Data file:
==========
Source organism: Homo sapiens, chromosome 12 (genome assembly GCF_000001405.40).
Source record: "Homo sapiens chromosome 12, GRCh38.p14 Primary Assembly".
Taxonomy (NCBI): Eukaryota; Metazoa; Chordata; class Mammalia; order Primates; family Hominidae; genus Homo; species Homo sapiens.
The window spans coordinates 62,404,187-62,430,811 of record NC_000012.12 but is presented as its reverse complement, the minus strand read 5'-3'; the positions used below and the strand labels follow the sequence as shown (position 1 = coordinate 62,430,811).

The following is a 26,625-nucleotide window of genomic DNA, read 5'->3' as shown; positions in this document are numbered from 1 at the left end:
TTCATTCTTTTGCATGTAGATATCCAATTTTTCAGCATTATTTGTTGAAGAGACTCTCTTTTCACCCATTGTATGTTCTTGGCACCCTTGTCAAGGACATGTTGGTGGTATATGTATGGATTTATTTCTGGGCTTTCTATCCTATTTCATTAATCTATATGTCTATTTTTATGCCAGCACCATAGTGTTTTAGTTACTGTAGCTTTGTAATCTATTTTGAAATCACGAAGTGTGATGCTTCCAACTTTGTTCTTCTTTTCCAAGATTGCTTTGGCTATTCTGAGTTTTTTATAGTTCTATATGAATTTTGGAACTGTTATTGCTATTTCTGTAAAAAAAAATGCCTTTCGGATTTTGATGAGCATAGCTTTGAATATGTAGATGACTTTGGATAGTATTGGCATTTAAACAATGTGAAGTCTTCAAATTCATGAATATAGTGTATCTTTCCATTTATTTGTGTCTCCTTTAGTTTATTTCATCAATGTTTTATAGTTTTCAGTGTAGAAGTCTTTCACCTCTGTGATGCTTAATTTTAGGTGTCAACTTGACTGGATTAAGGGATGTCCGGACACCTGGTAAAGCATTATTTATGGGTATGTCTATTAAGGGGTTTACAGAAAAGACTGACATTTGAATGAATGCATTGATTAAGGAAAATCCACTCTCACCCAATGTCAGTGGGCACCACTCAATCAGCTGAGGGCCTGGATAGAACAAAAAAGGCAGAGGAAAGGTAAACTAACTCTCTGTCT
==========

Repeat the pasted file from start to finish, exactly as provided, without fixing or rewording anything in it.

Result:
Source organism: Homo sapiens, chromosome 12 (genome assembly GCF_000001405.40).
Source record: "Homo sapiens chromosome 12, GRCh38.p14 Primary Assembly".
Taxonomy (NCBI): Eukaryota; Metazoa; Chordata; class Mammalia; order Primates; family Hominidae; genus Homo; species Homo sapiens.
The window spans coordinates 62,404,187-62,430,811 of record NC_000012.12 but is presented as its reverse complement, the minus strand read 5'-3'; the positions used below and the strand labels follow the sequence as shown (position 1 = coordinate 62,430,811).

The following is a 26,625-nucleotide window of genomic DNA, read 5'->3' as shown; positions in this document are numbered from 1 at the left end:
TTCATTCTTTTGCATGTAGATATCCAATTTTTCAGCATTATTTGTTGAAGAGACTCTCTTTTCACCCATTGTATGTTCTTGGCACCCTTGTCAAGGACATGTTGGTGGTATATGTATGGATTTATTTCTGGGCTTTCTATCCTATTTCATTAATCTATATGTCTATTTTTATGCCAGCACCATAGTGTTTTAGTTACTGTAGCTTTGTAATCTATTTTGAAATCACGAAGTGTGATGCTTCCAACTTTGTTCTTCTTTTCCAAGATTGCTTTGGCTATTCTGAGTTTTTTATAGTTCTATATGAATTTTGGAACTGTTATTGCTATTTCTGTAAAAAAAAATGCCTTTCGGATTTTGATGAGCATAGCTTTGAATATGTAGATGACTTTGGATAGTATTGGCATTTAAACAATGTGAAGTCTTCAAATTCATGAATATAGTGTATCTTTCCATTTATTTGTGTCTCCTTTAGTTTATTTCATCAATGTTTTATAGTTTTCAGTGTAGAAGTCTTTCACCTCTGTGATGCTTAATTTTAGGTGTCAACTTGACTGGATTAAGGGATGTCCGGACACCTGGTAAAGCATTATTTATGGGTATGTCTATTAAGGGGTTTACAGAAAAGACTGACATTTGAATGAATGCATTGATTAAGGAAAATCCACTCTCACCCAATGTCAGTGGGCACCACTCAATCAGCTGAGGGCCTGGATAGAACAAAAAAGGCAGAGGAAAGGTAAACTAACTCTCTGTCT